This is the lab URL, and I'm going to replace everything after the first forward slash with API to match the root entry point that I created for this route. Now on the screen is the API response. The reason why the JSON looks very clear and easy to read is because I'm using a Chrome extension called JSON Formatter. So, this route works and I will transition back to the IDE. Now, I'm going to create a post route, and the post route is meant to receive requests of data that are supposed to be saved to the server's database. Now this Express server doesn't have a database, but that does not mean I can't accept POST requests.
I will begin by typing app.post(), and for the first argument, I'm going to start with the root entry point /api and add an additional endpoint /adduser, which is now the endpoint for the specific post route. And what is an endpoint? An endpoint is a location from which APIs can access resources they need to carry out their function. As the route name implies, this API's function is to add a user, and now once again the second argument for this route is an arrow function with the request and response objects. Now this route is a post route which means it's going to receive a request, and the request is going to be sent in JSON format. In order to handle this request, I need to use a special express method.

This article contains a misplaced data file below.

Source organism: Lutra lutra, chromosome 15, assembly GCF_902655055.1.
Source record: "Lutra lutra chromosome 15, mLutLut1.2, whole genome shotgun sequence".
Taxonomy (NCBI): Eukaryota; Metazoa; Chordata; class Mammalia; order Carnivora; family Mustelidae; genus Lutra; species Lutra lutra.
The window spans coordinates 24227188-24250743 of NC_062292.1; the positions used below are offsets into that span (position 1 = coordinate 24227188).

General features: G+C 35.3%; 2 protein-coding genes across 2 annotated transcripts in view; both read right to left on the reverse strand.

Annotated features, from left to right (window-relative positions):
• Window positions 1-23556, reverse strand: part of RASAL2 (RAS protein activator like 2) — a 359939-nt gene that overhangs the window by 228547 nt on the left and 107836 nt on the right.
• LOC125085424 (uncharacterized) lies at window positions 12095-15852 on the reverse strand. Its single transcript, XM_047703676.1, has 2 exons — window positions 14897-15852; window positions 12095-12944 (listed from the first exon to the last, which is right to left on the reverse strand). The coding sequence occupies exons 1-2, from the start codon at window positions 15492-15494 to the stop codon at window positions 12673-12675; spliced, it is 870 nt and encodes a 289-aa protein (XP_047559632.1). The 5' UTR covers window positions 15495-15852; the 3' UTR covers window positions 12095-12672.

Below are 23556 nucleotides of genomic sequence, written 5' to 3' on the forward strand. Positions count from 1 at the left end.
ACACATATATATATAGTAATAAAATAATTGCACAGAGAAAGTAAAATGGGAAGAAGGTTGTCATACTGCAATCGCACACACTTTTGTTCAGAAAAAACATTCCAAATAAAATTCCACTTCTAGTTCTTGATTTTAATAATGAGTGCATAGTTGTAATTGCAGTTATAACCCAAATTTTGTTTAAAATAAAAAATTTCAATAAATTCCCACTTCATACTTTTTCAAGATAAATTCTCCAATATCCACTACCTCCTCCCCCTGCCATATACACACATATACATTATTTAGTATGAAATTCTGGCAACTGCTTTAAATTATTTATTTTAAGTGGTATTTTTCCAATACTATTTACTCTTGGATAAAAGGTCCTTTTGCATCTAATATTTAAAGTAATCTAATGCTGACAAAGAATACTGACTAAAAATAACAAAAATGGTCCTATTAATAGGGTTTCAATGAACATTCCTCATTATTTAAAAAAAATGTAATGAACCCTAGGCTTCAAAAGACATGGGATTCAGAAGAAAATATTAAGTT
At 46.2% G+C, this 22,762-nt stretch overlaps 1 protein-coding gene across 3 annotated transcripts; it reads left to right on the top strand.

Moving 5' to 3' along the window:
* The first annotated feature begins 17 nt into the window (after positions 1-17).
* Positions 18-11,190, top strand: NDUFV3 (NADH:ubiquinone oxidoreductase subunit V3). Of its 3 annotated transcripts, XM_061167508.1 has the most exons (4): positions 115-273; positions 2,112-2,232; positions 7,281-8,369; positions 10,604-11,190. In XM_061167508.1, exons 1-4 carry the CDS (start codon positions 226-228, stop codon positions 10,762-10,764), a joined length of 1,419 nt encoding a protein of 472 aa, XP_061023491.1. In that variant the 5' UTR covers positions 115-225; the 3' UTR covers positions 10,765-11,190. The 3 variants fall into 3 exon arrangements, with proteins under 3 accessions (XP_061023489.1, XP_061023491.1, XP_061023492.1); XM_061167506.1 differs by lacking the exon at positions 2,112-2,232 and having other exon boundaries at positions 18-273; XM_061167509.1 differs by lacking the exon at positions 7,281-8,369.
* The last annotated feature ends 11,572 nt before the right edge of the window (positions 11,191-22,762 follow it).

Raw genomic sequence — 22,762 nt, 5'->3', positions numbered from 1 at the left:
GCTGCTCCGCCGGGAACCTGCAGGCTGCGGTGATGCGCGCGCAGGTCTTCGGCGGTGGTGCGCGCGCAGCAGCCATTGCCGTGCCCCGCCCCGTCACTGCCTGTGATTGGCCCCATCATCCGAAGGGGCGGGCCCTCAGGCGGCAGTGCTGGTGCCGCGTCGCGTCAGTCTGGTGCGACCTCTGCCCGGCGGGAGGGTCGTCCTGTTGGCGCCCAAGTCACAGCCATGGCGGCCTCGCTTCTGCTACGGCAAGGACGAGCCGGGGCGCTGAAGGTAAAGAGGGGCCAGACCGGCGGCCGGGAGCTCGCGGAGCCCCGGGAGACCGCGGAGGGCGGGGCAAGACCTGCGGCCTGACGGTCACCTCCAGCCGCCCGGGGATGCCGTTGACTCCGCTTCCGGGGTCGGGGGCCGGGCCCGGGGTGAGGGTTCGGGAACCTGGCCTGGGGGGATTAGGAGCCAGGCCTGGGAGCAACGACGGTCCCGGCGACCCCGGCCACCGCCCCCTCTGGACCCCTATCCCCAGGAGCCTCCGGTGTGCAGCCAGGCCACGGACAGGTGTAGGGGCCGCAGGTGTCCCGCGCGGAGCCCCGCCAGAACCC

Up above, I'm going to type app.use(), and inside of the parentheses, as an argument express.json. This express.json function should not be confused with the res.json function used earlier in the video. Express.json is a middleware function that parses incoming JSON requests. Middleware, as the name implies, is a function that occurs in the middle of the request and response cycle. When the post route receives a JSON request, the middleware will parse it. Going back to the post route, inside of the arrow function, I will type res.json passing in the argument of req.body.
The body is a property of the request object that is populated with data. The data comes from the express.json middleware. If I do not use this middleware, the body portion will be undefined. Now, because I'm not working with the database, when this route receives a request, whatever is in that request will be sent back as a JSON response showing that the request is working and responding properly. I'm going to start the server, and to demonstrate this, I will transition to a tool called Insomnia. Insomnia is used for API testing. I'm going to do a quick tour off the screen.
To the left of the address bar is a dropdown to select the type of request to be tested. I will change GET to POST. The address bar is for the API URL that I wish to test. I will paste in the lab URL and change the entry point after the first forward slash to api/adduser. Underneath the POST request is another dropdown that is currently set to the default body. This is to set the format of the request that will be sent. I will change it to JSON, and then in the panel below, I will write a JSON object. Curly brackets with a property value of first name. Note this is JSON, so I need to use double quotes over any property name. Colon, and in double quotes, my first name. Now the panel to the right is the response panel. If I wrote my route correctly, I should see a response from the server that matches the JSON I'm sending to the server. I will click on 'Send' and there is the response.